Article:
Last Update: Friday, November 10, 2006. 11:00pm (AEDT)
A few thousand gays and their supporters rallied in Jerusalem on Friday under heavy security, going ahead with a festival that has sparked religious protests and highlighted deep divisions in Israeli society.
Gays, lesbians and civil rights activists, many waving rainbow flags that represent gay pride, passed through tight police security checks to enter a stadium where the rally was taking place. Dance music echoed inside.
Organisers had planned a gay pride street parade but cancelled it after police said they needed to beef up security to guard against threatened Palestinian attacks following a deadly Israeli army shelling attack in Gaza this week.
Ultra-Orthodox Jews had also threatened to disrupt the march through the holy city.
There have been nightly protests in Jerusalem's religious neighbourhoods against the parade.
"Why are they pushing us back in the closet? There is more than one way to be a Jew," said Yossi Gilad, 36, from Tel Aviv, who works for a non-governmental organisation.
One woman held a banner that read: "I am a proud Jewish lesbian".
There were a few minor scuffles between right-wing opponents of the event and activists elsewhere in the city but little violence, police said.
Police rounded up several gay activists who tried to hold a street march and took them to the stadium.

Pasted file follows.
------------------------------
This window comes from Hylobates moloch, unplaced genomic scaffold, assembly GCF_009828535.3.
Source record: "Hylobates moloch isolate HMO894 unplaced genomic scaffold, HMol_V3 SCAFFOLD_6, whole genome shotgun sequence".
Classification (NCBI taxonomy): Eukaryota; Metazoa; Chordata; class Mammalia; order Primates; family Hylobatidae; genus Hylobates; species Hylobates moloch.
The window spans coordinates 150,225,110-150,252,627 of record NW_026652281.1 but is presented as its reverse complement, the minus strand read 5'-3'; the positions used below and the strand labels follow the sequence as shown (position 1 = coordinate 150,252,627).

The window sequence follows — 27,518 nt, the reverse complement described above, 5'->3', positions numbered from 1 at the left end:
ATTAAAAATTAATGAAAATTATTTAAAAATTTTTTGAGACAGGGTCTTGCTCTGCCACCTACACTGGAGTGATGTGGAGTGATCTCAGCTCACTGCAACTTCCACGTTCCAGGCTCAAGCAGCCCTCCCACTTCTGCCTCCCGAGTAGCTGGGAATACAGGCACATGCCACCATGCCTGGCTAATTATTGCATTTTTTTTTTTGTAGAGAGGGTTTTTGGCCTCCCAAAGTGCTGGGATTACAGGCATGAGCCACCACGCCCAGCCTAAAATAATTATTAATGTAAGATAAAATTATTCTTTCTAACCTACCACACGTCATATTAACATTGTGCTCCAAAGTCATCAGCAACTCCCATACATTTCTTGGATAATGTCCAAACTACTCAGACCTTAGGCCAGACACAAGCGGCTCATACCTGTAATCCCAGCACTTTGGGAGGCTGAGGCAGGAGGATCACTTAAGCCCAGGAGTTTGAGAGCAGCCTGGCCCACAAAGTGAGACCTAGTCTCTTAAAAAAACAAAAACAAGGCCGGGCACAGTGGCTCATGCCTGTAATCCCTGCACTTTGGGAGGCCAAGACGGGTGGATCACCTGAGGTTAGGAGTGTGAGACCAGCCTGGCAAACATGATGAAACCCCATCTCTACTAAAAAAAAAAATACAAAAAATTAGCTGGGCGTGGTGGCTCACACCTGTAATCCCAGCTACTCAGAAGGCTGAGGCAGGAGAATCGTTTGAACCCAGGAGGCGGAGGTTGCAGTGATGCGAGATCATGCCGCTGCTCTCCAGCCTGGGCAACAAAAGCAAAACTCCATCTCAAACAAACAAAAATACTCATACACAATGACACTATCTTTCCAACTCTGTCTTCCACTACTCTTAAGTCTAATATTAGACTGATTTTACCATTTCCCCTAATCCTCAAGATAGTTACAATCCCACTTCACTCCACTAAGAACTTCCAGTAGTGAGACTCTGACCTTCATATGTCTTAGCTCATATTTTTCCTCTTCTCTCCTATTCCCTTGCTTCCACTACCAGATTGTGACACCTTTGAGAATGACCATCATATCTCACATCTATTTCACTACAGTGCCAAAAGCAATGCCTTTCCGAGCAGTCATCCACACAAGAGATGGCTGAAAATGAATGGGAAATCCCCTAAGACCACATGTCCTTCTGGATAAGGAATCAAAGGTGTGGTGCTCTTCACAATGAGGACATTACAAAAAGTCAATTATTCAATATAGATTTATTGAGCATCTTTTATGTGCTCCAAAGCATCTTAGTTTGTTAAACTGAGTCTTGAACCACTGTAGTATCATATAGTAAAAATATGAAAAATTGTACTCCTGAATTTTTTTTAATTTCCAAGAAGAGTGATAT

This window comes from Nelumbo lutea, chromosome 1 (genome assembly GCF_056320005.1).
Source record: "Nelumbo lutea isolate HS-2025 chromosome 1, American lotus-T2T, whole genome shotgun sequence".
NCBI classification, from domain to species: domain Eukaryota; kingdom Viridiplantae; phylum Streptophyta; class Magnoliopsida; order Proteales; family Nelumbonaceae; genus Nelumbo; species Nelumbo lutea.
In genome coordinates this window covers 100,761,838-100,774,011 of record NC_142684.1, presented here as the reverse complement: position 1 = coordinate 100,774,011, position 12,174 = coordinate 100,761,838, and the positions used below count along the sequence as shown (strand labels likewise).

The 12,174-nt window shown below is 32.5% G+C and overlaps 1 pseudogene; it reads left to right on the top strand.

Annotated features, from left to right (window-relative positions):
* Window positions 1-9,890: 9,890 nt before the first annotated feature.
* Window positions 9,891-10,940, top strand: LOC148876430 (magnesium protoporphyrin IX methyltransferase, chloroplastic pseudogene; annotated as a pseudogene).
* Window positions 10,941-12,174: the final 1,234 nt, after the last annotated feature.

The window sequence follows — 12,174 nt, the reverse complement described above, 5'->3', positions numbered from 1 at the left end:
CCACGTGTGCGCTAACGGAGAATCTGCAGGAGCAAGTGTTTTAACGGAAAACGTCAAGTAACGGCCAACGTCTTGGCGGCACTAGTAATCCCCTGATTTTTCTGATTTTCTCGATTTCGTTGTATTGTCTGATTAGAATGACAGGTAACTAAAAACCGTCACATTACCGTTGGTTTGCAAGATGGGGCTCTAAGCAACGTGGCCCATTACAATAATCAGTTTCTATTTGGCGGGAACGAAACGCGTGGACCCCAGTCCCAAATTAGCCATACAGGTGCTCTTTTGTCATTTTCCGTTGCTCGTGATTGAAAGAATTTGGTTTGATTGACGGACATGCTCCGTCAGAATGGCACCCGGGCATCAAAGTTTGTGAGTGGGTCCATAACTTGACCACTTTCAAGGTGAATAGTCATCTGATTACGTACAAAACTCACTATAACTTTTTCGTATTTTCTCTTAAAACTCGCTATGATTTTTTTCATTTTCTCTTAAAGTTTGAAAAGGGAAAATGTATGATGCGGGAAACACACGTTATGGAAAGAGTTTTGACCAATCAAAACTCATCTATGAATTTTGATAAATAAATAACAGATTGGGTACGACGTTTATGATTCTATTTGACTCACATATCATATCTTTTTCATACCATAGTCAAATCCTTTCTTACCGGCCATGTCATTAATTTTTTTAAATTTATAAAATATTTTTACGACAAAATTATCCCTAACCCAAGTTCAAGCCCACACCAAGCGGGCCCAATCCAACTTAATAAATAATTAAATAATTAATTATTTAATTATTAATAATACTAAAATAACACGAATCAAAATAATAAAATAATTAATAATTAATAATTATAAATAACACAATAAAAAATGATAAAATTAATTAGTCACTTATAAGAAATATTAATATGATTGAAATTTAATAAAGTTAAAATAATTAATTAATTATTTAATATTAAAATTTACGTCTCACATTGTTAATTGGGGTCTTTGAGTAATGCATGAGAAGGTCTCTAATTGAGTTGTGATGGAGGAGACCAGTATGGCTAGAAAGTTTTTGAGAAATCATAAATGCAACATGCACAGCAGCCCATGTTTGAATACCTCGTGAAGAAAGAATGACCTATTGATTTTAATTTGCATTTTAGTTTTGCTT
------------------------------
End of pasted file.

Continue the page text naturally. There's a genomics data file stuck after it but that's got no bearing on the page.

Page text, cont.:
Police spokesman Micky Rosenfeld said 3,000 police were securing the event.
Ultra-Orthodox Jews and other protesters would not be allowed in to the stadium, he added. Ultra-Orthodox Jews view homosexuality as an abomination.
"Last night the rabbis agreed there would not be any disturbances," Mr Rosenfeld said.
"Still, the police will be prepared to deal with any outbreaks and disturbances of violence meant to disrupt the event."
Police set up checkpoints along all routes to the stadium. Many roads were also blocked.
The move to hold the rally in the Givat Ram stadium came after Palestinian vows to revenge Israel's shelling of a northern Gaza town on Wednesday, which killed 18 civilians.
Israel said the carnage was the result of a "technical failure" by Israeli artillery. The army had said it was targeting rocket launchers.
The ultra-Orthodox and many other Israelis had seen the planned march in Jerusalem as a provocation against religion.
Debate about the march had also exposed deep fissures in Israeli society, caught between its vocal religious community and a desire to be seen as progressive and "modern".
Gay pride festivals have been held each year in Jerusalem since 2001, but this year's was billed as being bigger and better, causing greater outrage than before.
Organisers say the event promotes understanding, tolerance and open-mindedness.
The festival had been scheduled for August but was postponed because of Israel's war with Hezbollah in Lebanon.